‘We’re in the Three Yorkshire Peaks Club, Gav!’ I said to him, as we sat and drank our pints of hot sweet tea. ‘Under 7 hours. Is that any good?’ I quizzed. How do you measure these things? I had no idea other than the clear evidence of my own exhaustion, plus my recollection of 8 years earlier when I’d completed it in well over 10 hours. I guess in the 8 years since, being three stones lighter and three hours faster isn’t a bad effort…

‘Are you going to order a Three Yorkshire Peaks Club silk tie?’ I asked Gav as we pondered over our souvenir options. He said he wasn’t fussed for one of those, strangely.

‘Nah. I’ll go with a sew-on badge. What a weekend. Happy birthday, Rach!’

THE END.

Q: When is a race not a race?

A: When I couldn’t give a Fat Rascal about anything other than finishing it.

‘I think I want to enter into a race again, Gav.’ I said. ‘It’s time to get over the fear.’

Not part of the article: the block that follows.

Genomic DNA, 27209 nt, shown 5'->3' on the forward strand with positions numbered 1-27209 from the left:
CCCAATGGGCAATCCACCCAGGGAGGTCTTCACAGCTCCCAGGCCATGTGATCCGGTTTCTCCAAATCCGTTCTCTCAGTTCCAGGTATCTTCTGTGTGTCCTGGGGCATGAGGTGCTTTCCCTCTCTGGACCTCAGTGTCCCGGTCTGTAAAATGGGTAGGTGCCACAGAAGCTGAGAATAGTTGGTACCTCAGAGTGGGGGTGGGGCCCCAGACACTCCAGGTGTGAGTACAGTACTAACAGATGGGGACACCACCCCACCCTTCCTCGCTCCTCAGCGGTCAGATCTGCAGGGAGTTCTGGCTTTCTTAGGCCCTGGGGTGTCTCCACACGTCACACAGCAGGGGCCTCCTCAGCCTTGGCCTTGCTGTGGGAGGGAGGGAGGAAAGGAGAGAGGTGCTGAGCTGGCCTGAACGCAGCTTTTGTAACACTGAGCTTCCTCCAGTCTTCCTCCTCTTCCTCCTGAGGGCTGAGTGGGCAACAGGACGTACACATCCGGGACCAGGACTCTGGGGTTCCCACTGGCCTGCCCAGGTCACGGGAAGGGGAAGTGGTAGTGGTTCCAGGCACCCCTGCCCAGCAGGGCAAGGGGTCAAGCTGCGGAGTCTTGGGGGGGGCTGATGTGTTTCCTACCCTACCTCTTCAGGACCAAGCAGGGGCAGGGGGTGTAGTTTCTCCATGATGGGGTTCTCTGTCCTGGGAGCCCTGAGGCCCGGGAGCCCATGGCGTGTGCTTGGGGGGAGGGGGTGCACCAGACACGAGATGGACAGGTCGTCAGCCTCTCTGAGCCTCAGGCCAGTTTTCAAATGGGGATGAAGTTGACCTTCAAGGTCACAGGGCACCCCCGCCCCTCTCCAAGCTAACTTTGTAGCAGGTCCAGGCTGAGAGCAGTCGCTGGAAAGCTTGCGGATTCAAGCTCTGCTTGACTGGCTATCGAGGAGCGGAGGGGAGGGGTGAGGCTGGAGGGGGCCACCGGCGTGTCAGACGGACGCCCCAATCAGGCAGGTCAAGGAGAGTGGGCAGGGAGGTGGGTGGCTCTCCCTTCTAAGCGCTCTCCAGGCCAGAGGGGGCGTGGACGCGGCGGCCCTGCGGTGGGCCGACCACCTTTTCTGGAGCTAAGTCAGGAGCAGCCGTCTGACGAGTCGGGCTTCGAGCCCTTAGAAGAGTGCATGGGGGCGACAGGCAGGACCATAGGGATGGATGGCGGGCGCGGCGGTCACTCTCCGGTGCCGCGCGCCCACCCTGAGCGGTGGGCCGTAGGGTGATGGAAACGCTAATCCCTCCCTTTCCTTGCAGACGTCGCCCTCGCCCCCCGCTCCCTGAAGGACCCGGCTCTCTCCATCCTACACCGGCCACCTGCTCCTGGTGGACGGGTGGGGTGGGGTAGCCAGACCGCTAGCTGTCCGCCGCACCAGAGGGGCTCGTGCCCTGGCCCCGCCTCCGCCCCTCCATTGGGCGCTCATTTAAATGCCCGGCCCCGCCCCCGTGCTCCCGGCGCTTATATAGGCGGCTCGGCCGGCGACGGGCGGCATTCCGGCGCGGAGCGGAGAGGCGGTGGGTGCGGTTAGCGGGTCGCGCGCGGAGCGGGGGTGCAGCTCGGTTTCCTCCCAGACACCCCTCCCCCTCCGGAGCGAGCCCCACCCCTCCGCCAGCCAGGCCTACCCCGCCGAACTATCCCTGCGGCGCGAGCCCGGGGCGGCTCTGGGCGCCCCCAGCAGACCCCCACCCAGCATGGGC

What’s the worst that could happen?

We chose the Ilkley Trail race on Bank Holiday Monday. It worked around the delicate orchestrating of childcare arrangements courtesy of two broken homes (sob*) having successfully amalgamated into one complete madhouse**

Regardless, it wasn’t an obvious choice for a tentative first race back since the debacle of the Dewsbury 10k back in February, during which I’d been forced to make the Walk of Shame back to the start after only 1.5 miles of purgatory (before being picked up by the Unfortunate Bastards Sweeper Bus.) That was my last race: it hurt my legs, my Achilles, and my pride.

I’ve written a lot recently about race anxiety. I’ve been known to have sleepless night before Parkrun. Yes, seriously. I’ve woken up with palpitations in a goose-bumped, fuzzy-headed clammy sweat, cleaned the fridge, and set off a good two hours before the marshals have even pressed ‘SNOOZE’ on their teasmade.

And why? I have no answer. It doesn’t really matter: none of it does. Nobody ultimately cares how I do, or what time I drag my carcass across the finish line. I used to think that it matters, and that it proved something about who I was, and who I could be. But it doesn’t. Successes are fleeting. They’re like the yellow marzipan around a Battenberg: a nice-to-have. Would you still enjoy the pink and yellow sponge cake squares without the yellow marzipan encasement? Yes, you would. Or I would, at least.